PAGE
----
The Nuts and Bolts of Making Medicaid Policy Changes: An Overview and a Look at the Deficit Reduction Act
The Deficit Reduction Act of 2005 (DRA), signed into law on February 8, 2006, contains a large number of changes in Medicaid policy that are expected to affect almost all elements of the Medicaid program—eligibility, benefits and cost-sharing, provider payments and program integrity. In most instances the policy changes are optional for state Medicaid programs, but in some the changes are mandatory. At the federal level, the interpretation and implementation of these legislative policy changes is primarily the responsibility of the Centers for Medicare & Medicaid Services (CMS) within the Department of Health and Human Services (HHS). State Medicaid agencies and state legislatures look to CMS for guidance as to what policy changes they must make and what policy changes they are allowed to make.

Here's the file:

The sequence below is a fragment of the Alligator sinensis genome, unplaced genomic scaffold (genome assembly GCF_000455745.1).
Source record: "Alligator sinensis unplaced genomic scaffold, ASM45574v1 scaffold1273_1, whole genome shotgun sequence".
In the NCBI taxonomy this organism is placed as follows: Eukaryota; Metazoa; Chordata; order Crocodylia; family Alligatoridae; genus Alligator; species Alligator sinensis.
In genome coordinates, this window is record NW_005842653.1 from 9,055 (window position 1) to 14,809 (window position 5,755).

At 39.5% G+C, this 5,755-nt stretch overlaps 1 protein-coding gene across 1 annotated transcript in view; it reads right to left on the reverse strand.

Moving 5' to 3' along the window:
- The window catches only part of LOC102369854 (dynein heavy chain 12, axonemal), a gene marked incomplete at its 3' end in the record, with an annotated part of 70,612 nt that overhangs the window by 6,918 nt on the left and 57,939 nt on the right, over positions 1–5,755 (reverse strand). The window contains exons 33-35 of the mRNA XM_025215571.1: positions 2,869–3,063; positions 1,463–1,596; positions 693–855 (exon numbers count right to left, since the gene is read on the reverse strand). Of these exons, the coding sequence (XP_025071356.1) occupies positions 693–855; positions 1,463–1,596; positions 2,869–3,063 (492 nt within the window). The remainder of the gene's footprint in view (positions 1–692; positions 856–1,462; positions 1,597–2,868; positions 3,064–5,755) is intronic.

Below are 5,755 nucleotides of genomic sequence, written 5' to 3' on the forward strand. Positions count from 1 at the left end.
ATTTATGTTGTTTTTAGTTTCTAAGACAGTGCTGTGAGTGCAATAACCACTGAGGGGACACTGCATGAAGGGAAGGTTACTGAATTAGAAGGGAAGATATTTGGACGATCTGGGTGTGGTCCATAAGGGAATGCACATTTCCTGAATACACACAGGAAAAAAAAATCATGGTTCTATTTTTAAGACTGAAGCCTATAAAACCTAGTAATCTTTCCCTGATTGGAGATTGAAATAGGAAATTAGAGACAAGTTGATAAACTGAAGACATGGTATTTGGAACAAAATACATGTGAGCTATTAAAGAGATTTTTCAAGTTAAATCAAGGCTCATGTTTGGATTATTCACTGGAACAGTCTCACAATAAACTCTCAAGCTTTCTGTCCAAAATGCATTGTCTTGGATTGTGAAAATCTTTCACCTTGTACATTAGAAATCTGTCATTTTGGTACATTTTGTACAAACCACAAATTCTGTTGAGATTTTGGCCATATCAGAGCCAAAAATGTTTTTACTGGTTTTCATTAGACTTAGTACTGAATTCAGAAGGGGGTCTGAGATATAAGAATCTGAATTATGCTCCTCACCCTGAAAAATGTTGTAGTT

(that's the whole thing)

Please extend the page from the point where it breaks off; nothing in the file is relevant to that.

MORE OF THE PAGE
This policy brief outlines the roles of Congress, CMS and the states in implementing Medicaid policy changes and highlights some of the changes included in the DRA. The brief also examines how the forms and timing of guidance can affect the transparency of the public policy process as well as lead time for state implementation of new policies.
Issue Brief (.pdf)
also of interest
- California’s Previously Uninsured After The ACA’s Second Open Enrollment Period
- State Demonstration Proposals to Integrate Care and Align Financing and/or Administration for Dual Eligible Beneficiaries
- Medicare and Medicaid at 50 Years: Perspectives of Beneficiaries, Health Care Professionals and Institutions, and Policy Makers
- Nearly 355,000 Dual Eligible Beneficiaries Are Enrolled in Capitated Financial Alignment Demonstrations in 9 States, as of June 2015